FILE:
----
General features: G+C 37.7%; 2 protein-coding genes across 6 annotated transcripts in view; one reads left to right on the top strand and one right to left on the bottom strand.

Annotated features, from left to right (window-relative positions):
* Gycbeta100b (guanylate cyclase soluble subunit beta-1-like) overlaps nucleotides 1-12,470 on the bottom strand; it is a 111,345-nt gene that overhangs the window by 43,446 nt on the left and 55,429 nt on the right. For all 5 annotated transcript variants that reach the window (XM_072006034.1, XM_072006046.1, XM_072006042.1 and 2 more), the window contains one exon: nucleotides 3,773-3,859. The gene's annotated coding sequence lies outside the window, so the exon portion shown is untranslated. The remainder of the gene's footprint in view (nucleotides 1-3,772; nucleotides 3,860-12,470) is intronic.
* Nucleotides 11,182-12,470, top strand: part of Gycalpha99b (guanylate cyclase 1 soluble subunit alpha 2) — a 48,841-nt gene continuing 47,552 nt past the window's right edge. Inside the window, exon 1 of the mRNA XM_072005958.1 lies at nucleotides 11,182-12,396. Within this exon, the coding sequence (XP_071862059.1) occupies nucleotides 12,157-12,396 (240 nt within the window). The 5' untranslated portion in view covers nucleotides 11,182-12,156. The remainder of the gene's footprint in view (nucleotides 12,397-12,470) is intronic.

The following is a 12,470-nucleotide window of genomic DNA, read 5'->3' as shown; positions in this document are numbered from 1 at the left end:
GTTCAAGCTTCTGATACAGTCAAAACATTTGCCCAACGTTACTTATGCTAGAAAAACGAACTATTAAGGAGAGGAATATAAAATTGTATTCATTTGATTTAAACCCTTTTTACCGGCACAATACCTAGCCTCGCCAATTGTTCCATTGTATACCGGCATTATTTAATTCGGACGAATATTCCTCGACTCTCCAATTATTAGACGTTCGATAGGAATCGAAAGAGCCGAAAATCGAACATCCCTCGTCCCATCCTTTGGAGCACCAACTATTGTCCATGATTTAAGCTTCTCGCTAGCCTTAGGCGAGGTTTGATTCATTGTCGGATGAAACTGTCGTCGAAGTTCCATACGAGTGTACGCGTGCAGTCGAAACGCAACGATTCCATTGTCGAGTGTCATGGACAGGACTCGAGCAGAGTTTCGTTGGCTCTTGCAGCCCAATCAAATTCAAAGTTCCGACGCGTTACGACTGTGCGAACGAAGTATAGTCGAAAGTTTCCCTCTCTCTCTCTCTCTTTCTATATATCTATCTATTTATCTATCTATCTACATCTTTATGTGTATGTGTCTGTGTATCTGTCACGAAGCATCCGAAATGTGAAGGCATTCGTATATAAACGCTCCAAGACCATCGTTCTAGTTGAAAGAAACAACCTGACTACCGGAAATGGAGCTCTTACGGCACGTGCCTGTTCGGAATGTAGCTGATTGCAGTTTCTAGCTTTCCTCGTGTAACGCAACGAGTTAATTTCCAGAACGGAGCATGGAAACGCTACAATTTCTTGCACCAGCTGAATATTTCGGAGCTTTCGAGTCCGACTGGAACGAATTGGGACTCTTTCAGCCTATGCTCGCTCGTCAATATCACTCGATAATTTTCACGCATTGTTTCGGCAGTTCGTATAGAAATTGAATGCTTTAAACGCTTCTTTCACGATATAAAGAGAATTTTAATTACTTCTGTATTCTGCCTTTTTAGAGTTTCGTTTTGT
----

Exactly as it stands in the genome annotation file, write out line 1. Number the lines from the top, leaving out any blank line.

General features: G+C 37.7%; 2 protein-coding genes across 6 annotated transcripts in view; one reads left to right on the top strand and one right to left on the bottom strand.